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From Barnes & NobleLaurell K. Hamilton's Anita Blake
In the early '90s, Laurell Hamilton delighted horror fans and lovers of all things preternatural when she first introduced Anita Blake, vampire hunter extraordinaire. Now this tough-as-nails but highly feminine necromancer is back for her ninth showing in Hamilton's hardcover debut, Obsidian Butterfly, as twisted a tale as any of its predecessors.
Few writers can bring a fictional world to life the way Hamilton does, creating an alternate earth where magic, monsters, and myriad forms of the living dead are as common as cornflakes. And in the wisecracking, thick-skinned, yet sometimes softhearted Anita, Hamilton has created one of the most unique and unforgettable characters ever to walk the pages of fiction.
This time out, Anita revisits an old acquaintance, Edward (a.k.a. Death) the monster hunter, a coldhearted and seemingly soulless killer whose ruthlessness makes Anita look like a pussycat. Edward calls in a favor Anita owes from some time back by asking her to travel to Santa Fe to help him investigate a monster unlike any he's encountered before. Anita readily accepts because although Edward scares her enough that she doesn't want to turn her back on him, she's also intrigued by the man to the point that she can't wait to get a closer look at his life. And his hedging and lack of details regarding the murders pique her interest as well.
Though Anita thinks she is prepared and there is no way Edward can shock her, he proves her dead wrong right at the start. On the heels of this revelation, Anita is shaken even more when she finally learns the details of the murders Edward is involved with. The crime scenes are sites of unbelievable carnage, with bodies that have been violently torn apart limb by limb, their entrails ripped away. But even more horrifying than the dead are those who have been left alive, each of them skinned from head to toe, their tongues ripped away so all they can do is scream.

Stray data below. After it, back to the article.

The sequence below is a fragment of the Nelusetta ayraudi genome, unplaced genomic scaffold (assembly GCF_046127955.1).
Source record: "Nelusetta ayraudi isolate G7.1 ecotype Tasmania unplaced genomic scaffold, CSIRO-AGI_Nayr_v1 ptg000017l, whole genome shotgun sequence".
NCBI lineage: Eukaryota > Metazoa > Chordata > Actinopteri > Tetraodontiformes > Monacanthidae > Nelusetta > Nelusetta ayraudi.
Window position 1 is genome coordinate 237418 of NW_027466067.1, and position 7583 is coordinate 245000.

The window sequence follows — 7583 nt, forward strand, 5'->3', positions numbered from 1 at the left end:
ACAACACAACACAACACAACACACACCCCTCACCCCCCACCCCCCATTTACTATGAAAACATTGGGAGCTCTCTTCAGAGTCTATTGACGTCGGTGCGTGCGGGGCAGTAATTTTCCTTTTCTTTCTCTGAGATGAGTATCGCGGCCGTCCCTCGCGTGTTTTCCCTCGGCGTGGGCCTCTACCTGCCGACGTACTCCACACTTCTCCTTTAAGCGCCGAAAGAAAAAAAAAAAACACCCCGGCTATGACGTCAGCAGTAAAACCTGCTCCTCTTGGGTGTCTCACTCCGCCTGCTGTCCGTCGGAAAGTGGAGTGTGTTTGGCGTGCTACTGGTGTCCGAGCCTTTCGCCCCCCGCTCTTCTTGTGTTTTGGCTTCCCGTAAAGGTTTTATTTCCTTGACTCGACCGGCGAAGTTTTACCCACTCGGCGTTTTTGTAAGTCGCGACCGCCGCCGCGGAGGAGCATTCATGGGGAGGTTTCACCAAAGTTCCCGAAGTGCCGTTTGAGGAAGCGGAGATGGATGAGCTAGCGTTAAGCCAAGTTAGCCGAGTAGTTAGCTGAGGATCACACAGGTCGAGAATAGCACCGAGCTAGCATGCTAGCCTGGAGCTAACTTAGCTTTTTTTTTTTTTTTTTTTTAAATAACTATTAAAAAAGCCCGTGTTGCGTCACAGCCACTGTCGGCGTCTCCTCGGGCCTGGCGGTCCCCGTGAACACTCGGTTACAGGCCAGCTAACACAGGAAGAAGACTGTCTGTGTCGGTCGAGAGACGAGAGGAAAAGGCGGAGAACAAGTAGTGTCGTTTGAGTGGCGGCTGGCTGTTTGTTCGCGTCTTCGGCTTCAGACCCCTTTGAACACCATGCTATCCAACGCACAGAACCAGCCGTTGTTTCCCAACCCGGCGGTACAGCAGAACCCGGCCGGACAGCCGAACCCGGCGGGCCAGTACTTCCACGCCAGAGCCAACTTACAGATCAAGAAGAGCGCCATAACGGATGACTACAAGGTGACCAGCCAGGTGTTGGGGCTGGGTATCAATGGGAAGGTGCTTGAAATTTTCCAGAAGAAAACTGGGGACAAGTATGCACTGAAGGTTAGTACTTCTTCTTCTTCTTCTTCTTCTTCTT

Edward has brought in a couple of other questionable assistants, two men who challenge Anita in ways she is ill prepared to handle. Throw some misogynistic cops, a bevy of strange and powerful creatures, and plenty of sexual tension into the mix, and Anita finds herself facing some of her biggest challenges ever. Before all is said and done, she will be forced to face some painful truths about herself and confront one of the most evil and powerful monsters in existence.
Obsidian Butterfly is a scintillating journey to a world where the inhabitants are all fascinating, death isn't always final (and far from the worst thing that can happen to you), and unimaginable horrors are terrifyingly real. Hamilton seems to weave a few spells of her own by crafting a powerful story even as the harsh realities make you want to look away. For gourmands of Hamilton's prior works, Obsidian Butterfly provides yet another tantalizing course in this highly fulfilling meal. Those sampling Hamilton for the first time will likely find it the perfect appetizer, an irresistible introduction to a promised feast of delights.